Monday, June 27, 2022

Celebrating 20 guys who won't make the Hall of Fame, but belong in the Hall of Very Good

The Hockey Hall of Fame will announce its class of 2022 today, the first in two years thanks to the pandemic. It’s a big day for fans like me, who love to argue over this stuff – who made it, who didn’t, who shouldn’t have, and why.

But while I’m sure I’ll ending up debating the merits of the Sedins and Roberto Luongo and Henrik Zetterberg today, I wanted to go in a different direction for this post. Instead of the Hall of Fame, I want to write about some guys in the Hall of Very Good.

That’s a phrase we break out often around this time year, and we usually mean it as an insult, or at least a way to diminish a player. Someone will make the Hall-of-Fame case for a Rod Brind’Amour or Guy Carbonneau or Daniel Alfredsson or Kevin Lowe, and someone else will immediately dismiss them with a wave and a “Nah, it’s supposed to be the Hall of Fame, not the Hall of Very Good”.

That’s not what today is about. Instead, I want to make a roster of 20 guys who we could probably all agree aren’t Hall of Fame material. I’m not doing guys like Alexander Mogilny or Jeremy Roenick, or even the Chris Osgoods or Pierre Turgeons. All of those guys still have a chance to get in some day. I mean that guys who almost certainly won’t, but who still had great careers that are worth recognizing. (In other words, if your favorite player isn’t on here, just assume it’s because I think he’s going to the real HHOF someday instead of yelling about it in the comments.)

Fair warning, this is pretty much going to be a list of guys from the 80s and 90s. Pretty much everyone from the Original Six era who was any good is already in the Hall of Fame and most of the more recent stars could still be getting consideration, so we’ll focus on a window that just happens to line up nicely with my childhood. And for extra fun, even though the real HHOF doesn’t work this way I’m going to induct each one of these guys with one specific team, just to make sure we still have something to argue about at the end of this.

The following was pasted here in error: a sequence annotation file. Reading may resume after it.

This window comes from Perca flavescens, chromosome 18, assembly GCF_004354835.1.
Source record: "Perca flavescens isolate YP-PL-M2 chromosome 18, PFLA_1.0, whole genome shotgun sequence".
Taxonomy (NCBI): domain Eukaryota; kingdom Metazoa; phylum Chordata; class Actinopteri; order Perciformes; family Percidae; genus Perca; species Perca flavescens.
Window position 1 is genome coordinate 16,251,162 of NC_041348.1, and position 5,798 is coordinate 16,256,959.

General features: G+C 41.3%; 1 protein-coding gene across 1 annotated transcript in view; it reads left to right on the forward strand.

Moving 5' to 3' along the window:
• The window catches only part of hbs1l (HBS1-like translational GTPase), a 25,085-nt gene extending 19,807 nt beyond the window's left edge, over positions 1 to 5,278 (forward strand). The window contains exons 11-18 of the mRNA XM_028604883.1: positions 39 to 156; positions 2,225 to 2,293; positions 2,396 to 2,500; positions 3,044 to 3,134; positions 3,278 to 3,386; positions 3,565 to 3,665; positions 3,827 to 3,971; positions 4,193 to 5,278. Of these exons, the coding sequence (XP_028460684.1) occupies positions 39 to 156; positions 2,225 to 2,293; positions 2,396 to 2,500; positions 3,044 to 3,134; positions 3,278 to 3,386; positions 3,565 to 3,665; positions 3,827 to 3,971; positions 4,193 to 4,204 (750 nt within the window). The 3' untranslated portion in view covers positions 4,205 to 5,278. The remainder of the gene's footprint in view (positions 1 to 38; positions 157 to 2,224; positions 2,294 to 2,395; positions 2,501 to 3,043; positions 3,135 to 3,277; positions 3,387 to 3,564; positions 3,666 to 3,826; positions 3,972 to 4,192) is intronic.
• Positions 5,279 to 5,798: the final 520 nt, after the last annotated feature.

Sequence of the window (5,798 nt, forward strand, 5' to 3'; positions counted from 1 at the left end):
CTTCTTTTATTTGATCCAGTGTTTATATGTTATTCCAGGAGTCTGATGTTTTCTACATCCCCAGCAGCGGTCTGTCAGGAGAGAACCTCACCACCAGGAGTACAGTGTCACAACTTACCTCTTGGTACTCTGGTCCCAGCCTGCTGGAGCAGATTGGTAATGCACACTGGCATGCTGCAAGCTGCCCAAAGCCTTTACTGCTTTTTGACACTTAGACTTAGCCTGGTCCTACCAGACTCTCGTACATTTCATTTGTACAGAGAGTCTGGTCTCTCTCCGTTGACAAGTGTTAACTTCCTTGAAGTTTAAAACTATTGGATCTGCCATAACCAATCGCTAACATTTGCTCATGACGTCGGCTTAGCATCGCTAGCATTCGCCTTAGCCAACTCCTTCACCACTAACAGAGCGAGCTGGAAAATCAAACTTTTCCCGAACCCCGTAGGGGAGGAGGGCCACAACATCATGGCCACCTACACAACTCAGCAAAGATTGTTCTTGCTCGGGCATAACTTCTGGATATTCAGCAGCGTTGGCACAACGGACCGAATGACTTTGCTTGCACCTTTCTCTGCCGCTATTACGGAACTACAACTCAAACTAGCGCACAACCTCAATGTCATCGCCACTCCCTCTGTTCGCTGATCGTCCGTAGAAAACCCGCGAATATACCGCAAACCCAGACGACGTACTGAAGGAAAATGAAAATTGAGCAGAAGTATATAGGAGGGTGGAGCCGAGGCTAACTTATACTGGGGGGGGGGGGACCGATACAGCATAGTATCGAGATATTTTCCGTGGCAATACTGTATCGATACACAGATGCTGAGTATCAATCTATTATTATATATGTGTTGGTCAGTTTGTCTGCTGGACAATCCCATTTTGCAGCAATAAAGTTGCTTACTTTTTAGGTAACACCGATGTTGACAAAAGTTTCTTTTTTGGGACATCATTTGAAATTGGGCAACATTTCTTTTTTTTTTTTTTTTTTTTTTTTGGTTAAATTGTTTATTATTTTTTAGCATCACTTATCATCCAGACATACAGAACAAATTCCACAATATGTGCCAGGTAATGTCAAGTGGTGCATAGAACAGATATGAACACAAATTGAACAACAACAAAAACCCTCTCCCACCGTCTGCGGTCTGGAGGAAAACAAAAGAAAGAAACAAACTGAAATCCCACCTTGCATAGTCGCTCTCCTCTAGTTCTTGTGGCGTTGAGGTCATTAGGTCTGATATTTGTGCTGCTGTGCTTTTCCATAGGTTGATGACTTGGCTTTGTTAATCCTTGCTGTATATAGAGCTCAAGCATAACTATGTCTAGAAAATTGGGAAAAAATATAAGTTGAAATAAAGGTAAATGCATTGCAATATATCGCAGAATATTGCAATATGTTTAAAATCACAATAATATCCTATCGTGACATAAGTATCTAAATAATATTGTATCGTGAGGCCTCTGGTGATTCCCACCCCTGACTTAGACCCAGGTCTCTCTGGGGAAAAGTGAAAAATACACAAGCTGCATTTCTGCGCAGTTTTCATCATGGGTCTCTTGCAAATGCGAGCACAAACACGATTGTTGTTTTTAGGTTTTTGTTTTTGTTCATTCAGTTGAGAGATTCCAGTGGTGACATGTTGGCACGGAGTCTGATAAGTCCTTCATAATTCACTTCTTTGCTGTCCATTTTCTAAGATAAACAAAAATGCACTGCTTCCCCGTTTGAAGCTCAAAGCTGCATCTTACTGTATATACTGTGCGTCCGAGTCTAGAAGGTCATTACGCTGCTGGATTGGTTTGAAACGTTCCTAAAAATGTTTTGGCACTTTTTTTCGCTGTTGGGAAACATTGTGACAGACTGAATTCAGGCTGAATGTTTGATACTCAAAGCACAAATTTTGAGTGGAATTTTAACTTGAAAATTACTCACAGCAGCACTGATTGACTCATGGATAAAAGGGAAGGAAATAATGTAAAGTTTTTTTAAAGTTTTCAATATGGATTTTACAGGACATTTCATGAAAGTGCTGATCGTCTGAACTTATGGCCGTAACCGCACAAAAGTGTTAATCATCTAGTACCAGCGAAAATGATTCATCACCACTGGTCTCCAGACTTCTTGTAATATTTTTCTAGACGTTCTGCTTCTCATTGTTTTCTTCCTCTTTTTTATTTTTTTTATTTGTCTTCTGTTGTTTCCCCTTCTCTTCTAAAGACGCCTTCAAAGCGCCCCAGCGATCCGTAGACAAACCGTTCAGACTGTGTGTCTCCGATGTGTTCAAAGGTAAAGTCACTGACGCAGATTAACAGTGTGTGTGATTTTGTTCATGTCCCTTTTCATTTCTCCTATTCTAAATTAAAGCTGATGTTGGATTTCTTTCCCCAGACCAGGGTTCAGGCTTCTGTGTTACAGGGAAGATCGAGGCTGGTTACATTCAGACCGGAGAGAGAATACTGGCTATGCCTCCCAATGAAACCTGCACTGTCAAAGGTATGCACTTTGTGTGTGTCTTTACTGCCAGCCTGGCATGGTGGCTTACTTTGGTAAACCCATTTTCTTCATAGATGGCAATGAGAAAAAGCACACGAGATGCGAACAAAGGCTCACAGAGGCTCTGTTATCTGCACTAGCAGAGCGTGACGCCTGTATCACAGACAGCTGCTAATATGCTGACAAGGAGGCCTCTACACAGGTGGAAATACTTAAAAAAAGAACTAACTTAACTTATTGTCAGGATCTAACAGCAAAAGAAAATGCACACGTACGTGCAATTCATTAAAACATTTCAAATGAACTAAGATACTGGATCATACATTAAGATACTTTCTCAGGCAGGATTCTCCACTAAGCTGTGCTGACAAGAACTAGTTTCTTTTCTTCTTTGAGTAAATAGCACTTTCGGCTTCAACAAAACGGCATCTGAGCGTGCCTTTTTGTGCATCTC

It’s the Hall of Very Good, only as a celebration. Let’s remember some guys, even if the HHOF committee never will.

First line

C Saku Koivu, Canadiens

In pretty much the ultimate Hall of Very Good achievement, Koivu played 18 years in the league without ever getting a single all-star vote. Instead, he consistently put up 15 to 20 goals and 50+ points every year, while playing a two-way game and serving as Habs captain for longer than anyone since Jean Beliveau. And of course, there was inspirational return from battling cancer in 2002, one that included one of the loudest ovations in hockey history.

Retire his number, Montreal. Yeah, I know, you want to be one of those special teams that reserves its rafters for Hall of Famers. This guy beat cancer, and every one of your fans love him. Do it.

RW Tim Kerr, Flyers

In the mid-80s, if you absolutely needed a winger to go out there and score you a goal, you turned to Mike Bossy. But if he wasn’t available, Tim Kerr was usually your next best option.

After going undrafted, Kerr burst onto the scene with the Flyers with a 54-goal season in 1983-84. It was the first of four straight years with 50+, making Kerr one of only ten guys to ever have that many in a row. (Among the players who never accomplished it: Alexander Ovechkin, Pavel Bure and Mario Lemieux.) Injuries ended the streak when he barely played in 1987-88, but he came back with a 48-goal season the next year and won the Masterton for it.

Taking out the injury year, Kerr had a peak of 272 goals over five straight seasons. We can wonder what Bossy would have done over a full career if he’d stayed healthy, but when we’re having that conversation we may want to wonder it about Kerr as well.

LW Kevin Stevens, Penguins

I get paid to write about hockey, but I’m not sure I can find the words to make you understand how dominant Kevin Stevens was back in the early 90s. He was an absolute wrecking ball, not quite the traditional power forward (because he didn’t fight much) but just an unstoppable force on a Penguins team that was built on finesse. He scored 190 goals in four seasons, including 109 during a two-year run in 1991-92 and 1992-93 that also saw him post 234 points. The devastating injury he suffered in Game 7 against the Islanders derailed his career and his life, and probably cost the Penguins a third straight Cup. But in his prime, few guys had a beast mode like Stevens did.

>> Read the full post at The Athletic

(Want to read this post on The Athletic for free? Sign up for a free trial.)

No comments:

Post a Comment